The first movement ends quietly and the second movement is also quiet. It opens with clarinet and strings, and it’s pretty darn beautiful.
One feels some sense of… familiarity with the themes here, as it seems they stem from the F-A-F motto presented so dramatically in the first movement. They end up becoming part of the fabric of this movement, and while it’s generally comfortable and delicate and pleasant, there are a few moments where dark clouds float in and give us a few moments of contrast among these unmistakably beautiful Brahmsian melodies. The power and intensity in this symphony is a hushed one. The movement ends quietly and we get to the third.
Both typical and not, the third movement is the scherzo, marked poco allegretto, and that it is. It’s no Beethoven or Bruckner scherzo. In triple meter, and the shortest of the four movements, it’s a quiet, dainty thing, a very lyrical scherzo in a distant key of Cm. The middle passages have some stronger scherzo-like melodies, but the 3/8 meter feels broad and spacious and almost just the slightest bit melancholy and longing. It, too, ends quietly and brings us to the final movement, which opens in Fm.
I made the comment to a friend that this theme kind of got on my nerves for a period of time. I don’t know what it is. It felt like a kind of goofy bouncing, circusy thing, opening with bassoons and strings, but one comes to appreciate it when you listen to how it reappears in the movement. It’s terribly creative. It’s an interesting melody, and one can almost hear Brahms ringing every last ounce of potential out of this little idea he so quickly presented at the opening. It isn’t long before there’s a crash of of some of the biggest, most dramatic music we’ve heard all symphony. It is quickly tempered, though, by a lyrical bright major-key passage. This kind of inventiveness goes on for the entire movement. Echoes of the opening melody continue through to the end until we get a sort of restatement of the very opening theme, the F-A-F from the very beginning. This is a statement, and it happens with less than a minute left in the Wand recording referenced above. Part of the orchestra is still holding on to the finale’s main theme, but strings remember. The Fm theme finally goes away and the symphony ends with a long, drawn-out sigh of the symphony’s opening melody, with none of the fervor or passion left, but a resigned finality, of satisfaction or sorrow I am not to say.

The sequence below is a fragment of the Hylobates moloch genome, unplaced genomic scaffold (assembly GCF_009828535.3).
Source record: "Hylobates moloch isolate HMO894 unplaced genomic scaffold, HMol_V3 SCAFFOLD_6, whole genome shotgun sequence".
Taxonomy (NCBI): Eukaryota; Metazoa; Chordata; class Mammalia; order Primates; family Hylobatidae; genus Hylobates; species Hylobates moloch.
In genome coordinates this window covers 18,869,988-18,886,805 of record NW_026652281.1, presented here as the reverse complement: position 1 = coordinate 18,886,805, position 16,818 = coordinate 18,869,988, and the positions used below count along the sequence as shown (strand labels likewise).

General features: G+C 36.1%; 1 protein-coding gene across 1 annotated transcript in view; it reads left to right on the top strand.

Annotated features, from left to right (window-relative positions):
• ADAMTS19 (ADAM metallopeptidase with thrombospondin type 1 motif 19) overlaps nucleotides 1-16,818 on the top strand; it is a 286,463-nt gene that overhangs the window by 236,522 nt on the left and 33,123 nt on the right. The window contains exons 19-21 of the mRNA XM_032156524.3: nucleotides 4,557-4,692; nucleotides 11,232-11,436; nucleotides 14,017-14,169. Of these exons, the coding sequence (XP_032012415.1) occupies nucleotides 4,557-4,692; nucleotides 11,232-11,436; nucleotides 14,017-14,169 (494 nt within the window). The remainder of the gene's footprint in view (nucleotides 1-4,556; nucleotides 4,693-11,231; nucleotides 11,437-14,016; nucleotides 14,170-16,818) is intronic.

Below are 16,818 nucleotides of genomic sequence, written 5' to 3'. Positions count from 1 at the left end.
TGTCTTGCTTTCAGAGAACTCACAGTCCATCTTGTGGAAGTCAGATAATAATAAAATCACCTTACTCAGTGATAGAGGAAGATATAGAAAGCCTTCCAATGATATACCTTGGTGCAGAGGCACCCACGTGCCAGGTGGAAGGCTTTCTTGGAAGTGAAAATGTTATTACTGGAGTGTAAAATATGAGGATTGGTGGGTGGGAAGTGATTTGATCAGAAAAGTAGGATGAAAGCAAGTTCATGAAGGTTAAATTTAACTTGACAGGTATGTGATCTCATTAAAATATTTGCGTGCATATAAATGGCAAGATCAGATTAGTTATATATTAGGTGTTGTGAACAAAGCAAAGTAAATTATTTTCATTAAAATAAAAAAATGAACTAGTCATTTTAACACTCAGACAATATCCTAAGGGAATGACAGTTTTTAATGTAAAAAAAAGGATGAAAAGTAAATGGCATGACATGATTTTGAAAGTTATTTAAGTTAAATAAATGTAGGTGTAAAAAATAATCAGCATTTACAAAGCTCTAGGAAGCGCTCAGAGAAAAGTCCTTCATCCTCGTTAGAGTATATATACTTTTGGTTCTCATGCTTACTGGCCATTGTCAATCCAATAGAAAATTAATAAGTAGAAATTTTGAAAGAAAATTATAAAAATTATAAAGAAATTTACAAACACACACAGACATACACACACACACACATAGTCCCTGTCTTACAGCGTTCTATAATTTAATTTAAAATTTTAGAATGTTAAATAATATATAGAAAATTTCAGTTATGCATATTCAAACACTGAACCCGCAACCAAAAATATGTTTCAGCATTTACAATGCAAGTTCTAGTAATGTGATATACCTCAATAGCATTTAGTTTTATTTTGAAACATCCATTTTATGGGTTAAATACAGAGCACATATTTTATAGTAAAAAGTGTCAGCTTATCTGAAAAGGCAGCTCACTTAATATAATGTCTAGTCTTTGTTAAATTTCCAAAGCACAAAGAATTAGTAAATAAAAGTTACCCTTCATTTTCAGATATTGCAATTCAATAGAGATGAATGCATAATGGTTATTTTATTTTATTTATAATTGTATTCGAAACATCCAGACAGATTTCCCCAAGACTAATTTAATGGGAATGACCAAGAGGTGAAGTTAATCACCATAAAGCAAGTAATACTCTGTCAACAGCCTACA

This piece, as mentioned above, was considered to be the composer’s greatest up to that point, his Eroica, but I feel for different reasons. What I personally feel Beethoven expressed in his third symphony was a universal struggle, suggested perhaps by the Napoleonic theme and disappointment, but it was a scale never-before seen or heard in a symphony, it was truly epic. This most personal symphony of Brahms is of a different nature. It doesn’t make me stand tall and feel heroic or epic or conquering, it is not a sweeping story of success and tragedy, but a personal, internal conflict, an experience. Brahms has always struck me as kind of a gruff, bristly human, someone who, unless you had the fortune to be one of the people he really liked, someone in his very inner circle of trusted friends, could be quite a difficult human to get along with. I have always felt that way, so thinking of the Brahms of the third symphony, a more personal, intimate expression of his feelings, not just Romantic ideals or drama, but perhaps of a personal struggle, especially in the grand layout of a symphony and not a piano sonata or string quartet. Truth be told, I need to be more familiar with all of his works.
This symphony really came to delight, especially in Wand’s vibrant recording here, and it is a quiet but strong reminder that it doesn’t always take big music to make a big statement. The quietly-ending, smallest of Brahms’ symphonies is a delicate, passionate, but personal work that you should come to familiarize yourself with. See you next week for something completely different.